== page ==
The Anti-Aging Drug Is Ready for Humans

The “anti-aging drug” has long sounded like some sci-fi pipe dream. Popping a pill to slow aging seems absolutely amazing—but is it really a possibility?

Sources from Keio University’s Research Ethics Committee says it is. They are currently exploring the “appropriateness” of such a drug; if it’s a go, Washington University in St. Louis and Keio University will begin a clinical study on ten people with the drug in Japan this summer.

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Currently, the compound, nicotinamide mononucleotide or NMN, which is a chemical produced by living things and found in food products, has shown to slow the aging process in mice—more specifically, by activating the anti-aging gene of sirtuin. The studies have also shown that mice given the drug lived longer and aged slower.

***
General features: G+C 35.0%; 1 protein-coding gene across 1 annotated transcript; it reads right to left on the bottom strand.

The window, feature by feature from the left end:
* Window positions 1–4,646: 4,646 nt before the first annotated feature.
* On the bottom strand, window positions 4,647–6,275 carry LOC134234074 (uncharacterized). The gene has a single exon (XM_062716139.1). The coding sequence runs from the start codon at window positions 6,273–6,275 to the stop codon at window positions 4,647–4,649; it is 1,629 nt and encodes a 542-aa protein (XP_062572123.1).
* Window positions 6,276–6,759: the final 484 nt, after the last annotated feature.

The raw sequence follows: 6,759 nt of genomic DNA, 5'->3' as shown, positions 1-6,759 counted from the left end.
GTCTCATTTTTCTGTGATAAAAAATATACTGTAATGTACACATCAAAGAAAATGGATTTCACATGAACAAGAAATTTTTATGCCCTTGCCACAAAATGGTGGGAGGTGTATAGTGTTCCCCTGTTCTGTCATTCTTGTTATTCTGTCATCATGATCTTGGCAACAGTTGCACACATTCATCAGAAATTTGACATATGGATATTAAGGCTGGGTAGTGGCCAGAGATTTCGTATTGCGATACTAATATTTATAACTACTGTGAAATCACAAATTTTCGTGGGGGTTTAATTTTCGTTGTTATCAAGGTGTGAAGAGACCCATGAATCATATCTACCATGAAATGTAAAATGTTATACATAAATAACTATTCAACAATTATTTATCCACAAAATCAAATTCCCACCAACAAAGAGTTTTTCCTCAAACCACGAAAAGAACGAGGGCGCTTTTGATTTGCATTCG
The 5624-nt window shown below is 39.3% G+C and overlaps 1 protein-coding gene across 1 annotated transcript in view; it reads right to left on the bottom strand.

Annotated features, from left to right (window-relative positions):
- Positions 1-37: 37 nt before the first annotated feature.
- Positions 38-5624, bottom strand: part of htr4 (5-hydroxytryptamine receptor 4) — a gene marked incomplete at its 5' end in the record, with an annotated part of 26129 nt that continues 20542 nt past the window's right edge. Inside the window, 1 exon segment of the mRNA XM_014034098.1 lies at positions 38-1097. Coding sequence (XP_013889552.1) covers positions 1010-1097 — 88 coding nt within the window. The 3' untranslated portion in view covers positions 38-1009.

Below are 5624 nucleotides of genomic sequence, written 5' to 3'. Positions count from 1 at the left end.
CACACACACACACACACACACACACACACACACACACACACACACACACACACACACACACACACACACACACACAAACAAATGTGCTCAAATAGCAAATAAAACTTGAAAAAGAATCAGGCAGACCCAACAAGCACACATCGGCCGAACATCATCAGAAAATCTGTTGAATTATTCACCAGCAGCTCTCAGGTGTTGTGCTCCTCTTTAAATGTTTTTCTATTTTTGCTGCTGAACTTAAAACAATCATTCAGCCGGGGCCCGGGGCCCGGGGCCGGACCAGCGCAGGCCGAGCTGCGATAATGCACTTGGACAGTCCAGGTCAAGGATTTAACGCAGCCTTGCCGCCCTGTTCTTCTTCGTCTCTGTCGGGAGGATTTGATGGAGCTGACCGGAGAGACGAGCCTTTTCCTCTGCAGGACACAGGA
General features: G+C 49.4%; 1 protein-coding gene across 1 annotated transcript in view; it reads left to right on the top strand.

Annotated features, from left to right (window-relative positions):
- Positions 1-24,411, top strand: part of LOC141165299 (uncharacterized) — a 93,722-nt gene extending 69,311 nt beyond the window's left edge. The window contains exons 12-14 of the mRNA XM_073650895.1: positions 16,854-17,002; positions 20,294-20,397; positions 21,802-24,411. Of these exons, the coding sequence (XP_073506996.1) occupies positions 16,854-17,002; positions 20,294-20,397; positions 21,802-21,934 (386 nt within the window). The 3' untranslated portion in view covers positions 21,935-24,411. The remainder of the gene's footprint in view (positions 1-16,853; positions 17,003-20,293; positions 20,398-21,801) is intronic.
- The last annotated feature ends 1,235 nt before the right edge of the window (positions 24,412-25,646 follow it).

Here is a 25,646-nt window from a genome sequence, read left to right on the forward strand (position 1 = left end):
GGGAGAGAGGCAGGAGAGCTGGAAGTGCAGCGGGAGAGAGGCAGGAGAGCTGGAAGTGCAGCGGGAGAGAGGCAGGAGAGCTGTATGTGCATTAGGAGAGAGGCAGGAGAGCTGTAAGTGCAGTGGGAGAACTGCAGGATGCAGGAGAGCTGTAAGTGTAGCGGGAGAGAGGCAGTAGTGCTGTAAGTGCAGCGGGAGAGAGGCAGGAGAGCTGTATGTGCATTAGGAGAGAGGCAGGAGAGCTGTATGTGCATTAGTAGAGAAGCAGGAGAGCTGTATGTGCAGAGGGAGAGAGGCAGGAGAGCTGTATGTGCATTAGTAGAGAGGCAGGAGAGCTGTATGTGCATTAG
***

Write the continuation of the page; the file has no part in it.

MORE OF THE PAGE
“We’ve confirmed a remarkable effect in the experiment using mice, but it’s not clear yet how much [the compound] will affect humans,” Prof. Shinichiro Imai of Washington University said. “We’ll carefully conduct the study, which I hope will result in important findings originating in Japan.”


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1 Comment
  • Valerie
    Posted on

    Thank you for your work! Your magazine is really great and I am your permanent reader for 3 years! The question of anti-aging was always actual for women, especially the more older we get. There are some scientific ways but also there are some non-traditional ways. In Eastern culture for thousands of years the marvelous properties of shilajit is widely known. I use pure himalayan shilajit for a half a year and i really appreciate it's benefits and i want to recommend it to everybody! thank you once again and good luck in your futher work!

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